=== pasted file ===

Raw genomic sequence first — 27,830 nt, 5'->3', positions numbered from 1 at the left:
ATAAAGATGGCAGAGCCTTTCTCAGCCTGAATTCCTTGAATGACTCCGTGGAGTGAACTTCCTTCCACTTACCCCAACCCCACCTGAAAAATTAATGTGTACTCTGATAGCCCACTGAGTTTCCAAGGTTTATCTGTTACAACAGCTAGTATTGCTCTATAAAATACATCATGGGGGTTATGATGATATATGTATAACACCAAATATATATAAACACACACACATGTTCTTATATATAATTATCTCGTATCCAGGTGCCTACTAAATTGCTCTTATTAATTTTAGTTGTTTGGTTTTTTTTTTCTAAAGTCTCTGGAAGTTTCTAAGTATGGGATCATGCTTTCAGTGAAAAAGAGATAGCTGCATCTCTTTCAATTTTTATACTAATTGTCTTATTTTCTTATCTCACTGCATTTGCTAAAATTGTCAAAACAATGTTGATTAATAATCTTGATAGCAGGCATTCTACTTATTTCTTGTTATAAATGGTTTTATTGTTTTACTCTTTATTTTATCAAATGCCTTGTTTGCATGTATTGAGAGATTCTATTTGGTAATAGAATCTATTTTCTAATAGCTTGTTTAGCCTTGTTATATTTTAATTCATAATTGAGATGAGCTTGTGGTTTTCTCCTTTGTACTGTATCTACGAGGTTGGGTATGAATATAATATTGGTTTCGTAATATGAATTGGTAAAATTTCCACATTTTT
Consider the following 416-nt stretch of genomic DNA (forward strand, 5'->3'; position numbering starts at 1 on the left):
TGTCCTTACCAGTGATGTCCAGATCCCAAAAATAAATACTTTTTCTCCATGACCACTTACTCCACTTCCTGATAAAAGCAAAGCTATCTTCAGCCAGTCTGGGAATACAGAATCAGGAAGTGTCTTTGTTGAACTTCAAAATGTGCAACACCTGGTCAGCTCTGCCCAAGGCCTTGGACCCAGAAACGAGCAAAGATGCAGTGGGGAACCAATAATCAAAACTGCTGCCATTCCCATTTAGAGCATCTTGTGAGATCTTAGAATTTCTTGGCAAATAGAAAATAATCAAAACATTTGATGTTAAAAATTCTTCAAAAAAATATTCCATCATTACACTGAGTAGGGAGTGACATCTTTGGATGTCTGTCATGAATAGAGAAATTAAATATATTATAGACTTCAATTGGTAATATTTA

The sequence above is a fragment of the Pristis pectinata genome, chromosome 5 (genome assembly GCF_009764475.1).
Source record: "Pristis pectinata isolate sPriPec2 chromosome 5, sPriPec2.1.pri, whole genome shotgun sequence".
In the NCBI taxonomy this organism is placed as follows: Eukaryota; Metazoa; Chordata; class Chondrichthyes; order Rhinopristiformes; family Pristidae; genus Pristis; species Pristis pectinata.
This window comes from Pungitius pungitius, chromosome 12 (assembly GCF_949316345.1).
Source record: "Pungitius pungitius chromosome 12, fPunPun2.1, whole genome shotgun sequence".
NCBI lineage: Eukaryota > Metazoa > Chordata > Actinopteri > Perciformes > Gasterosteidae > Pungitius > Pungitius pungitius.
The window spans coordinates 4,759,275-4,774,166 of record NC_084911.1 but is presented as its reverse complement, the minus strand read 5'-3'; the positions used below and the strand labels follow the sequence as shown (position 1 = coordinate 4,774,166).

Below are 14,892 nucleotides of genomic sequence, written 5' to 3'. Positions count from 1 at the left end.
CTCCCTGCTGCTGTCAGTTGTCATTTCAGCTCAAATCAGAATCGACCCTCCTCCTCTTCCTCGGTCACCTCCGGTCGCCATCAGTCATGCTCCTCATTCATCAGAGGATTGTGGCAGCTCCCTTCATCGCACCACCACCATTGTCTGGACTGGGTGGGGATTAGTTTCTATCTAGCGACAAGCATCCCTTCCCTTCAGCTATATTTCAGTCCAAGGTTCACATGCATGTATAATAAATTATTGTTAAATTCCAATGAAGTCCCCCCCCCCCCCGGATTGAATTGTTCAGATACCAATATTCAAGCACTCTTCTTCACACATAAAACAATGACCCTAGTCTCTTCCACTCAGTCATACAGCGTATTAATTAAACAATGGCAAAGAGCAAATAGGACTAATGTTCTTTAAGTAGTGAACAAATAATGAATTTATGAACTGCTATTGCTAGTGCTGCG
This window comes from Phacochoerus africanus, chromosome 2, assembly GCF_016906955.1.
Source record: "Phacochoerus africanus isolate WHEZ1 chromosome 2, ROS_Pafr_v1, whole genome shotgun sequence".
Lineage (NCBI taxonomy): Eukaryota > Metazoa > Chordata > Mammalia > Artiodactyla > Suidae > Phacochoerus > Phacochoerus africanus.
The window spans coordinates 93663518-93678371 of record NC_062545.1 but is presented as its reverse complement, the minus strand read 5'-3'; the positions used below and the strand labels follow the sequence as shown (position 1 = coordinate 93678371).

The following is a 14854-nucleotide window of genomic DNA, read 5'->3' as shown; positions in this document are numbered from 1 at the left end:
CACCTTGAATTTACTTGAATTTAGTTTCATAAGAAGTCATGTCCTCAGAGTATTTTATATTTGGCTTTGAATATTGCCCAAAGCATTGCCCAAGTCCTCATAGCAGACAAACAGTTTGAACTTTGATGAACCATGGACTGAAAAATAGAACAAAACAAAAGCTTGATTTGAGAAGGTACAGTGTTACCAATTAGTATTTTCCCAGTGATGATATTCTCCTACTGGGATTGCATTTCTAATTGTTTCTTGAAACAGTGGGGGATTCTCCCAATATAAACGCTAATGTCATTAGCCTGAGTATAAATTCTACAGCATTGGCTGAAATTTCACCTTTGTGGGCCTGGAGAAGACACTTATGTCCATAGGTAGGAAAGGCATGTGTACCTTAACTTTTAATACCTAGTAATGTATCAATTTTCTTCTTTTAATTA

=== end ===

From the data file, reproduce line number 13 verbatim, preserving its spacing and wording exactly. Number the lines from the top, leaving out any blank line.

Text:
CTCCCTGCTGCTGTCAGTTGTCATTTCAGCTCAAATCAGAATCGACCCTCCTCCTCTTCCTCGGTCACCTCCGGTCGCCATCAGTCATGCTCCTCATTCATCAGAGGATTGTGGCAGCTCCCTTCATCGCACCACCACCATTGTCTGGACTGGGTGGGGATTAGTTTCTATCTAGCGACAAGCATCCCTTCCCTTCAGCTATATTTCAGTCCAAGGTTCACATGCATGTATAATAAATTATTGTTAAATTCCAATGAAGTCCCCCCCCCCCCCGGATTGAATTGTTCAGATACCAATATTCAAGCACTCTTCTTCACACATAAAACAATGACCCTAGTCTCTTCCACTCAGTCATACAGCGTATTAATTAAACAATGGCAAAGAGCAAATAGGACTAATGTTCTTTAAGTAGTGAACAAATAATGAATTTATGAACTGCTATTGCTAGTGCTGCG